Teardown Analysis Reveals iPhone 6s Plus Costs $236 to Build


The iPhone 6s Plus’ prices starts at $749, but it only costs Apple $236 to manufacture it, says IHS after performing their usual teardown analysis (via Re/code).

After taking the latest 5.5-inch iPhone apart to take a closer look at the components and estimate their manufacturing cost, the research firm found that the most expensive component is once again the display, at $52.50. The A9 processor is the next most expensive component, at $22, while the two cameras combined cost $22.50.

To put these prices into context, the iPhone 6 Plus bill of materials (BoM) was estimated at $216 for the entry-level model. Back then, the display was estimated at $52.50 and the A8 chip at $20.

As we put those numbers side-by-side, it looks as though the new features come at a cost, although 3D Touch apparently added no extra cost. But we don’t know that for sure, since it is just an estimate of the BoM.

Also, the new 7000 Series aluminum was said to add additional cost to the iPhone, and the IHS estimate corroborates that: The new model costs $20 more to manufacture than last year’s model. By the way, the research firm had no time to conduct a similar analysis of the iPhone 6, but they estimate the total BoM to be $211.50.

The analysis has its limitations, though: Besides being just an estimate, it doesn’t take into account a wide array of other costs such as shipping, warehousing, R&D, and marketing.



  • 1His_Nibs1

    That’s a tidy little profit for Apple. Greedy bastards.

  • poopchute

    Taken from Macrumors, this should be highlighted more in these things.

    “Such estimates do not take into account an array of costs, including
    research and development, software, and licensing costs, making profit
    margins appear much larger than they actually are. And given the
    proprietary nature of many of the components, cost estimates can be
    rough. The estimates can, however, be somewhat useful in comparing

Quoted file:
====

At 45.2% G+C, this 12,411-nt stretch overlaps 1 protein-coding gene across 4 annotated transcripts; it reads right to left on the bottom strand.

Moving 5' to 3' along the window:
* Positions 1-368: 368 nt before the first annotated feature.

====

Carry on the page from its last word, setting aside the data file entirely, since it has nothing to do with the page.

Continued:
differences between generations to get a general idea of the potential
    cost impact of hardware changes.”

  • As Istvan emphasized at the end too: Besides being just an estimate, it doesn’t take into account a wide array of other costs such as shipping, warehousing, R&D, and marketing.

  • KBlazer07

    Beat me to the R&D comment. Not every idea pans out (sapphire glass ring a bell?) and some ideas take years to get to a point where it’s economically viable to use. Apple is not like Samsung where they tear apart their competitors product, figure out how it works, make a small change, then add it to their next release. Costs to be a leader and they deserve whatever mark up they want. If you can’t afford it, buy a knockoff in a few months.

  • 1His_Nibs1

    I get your point Gary but why is an iPhone 6s + almost $600 on a 2yr contract (that’s with discounts) but I can get an Galaxy 6 edge for $250 with no discounts & if I used my discounts I would get the Galaxy for free? Samsung must be taking a loss on the phone I suppose.

  • Samsung’s prices at launch were on par with the iPhone 6 last year on contract. They are just willing to drop prices way more dramatically versus Apple. Plus, they probably have warehouses of stock sitting around so it’s best they push it hard to carriers.

  • 1His_Nibs1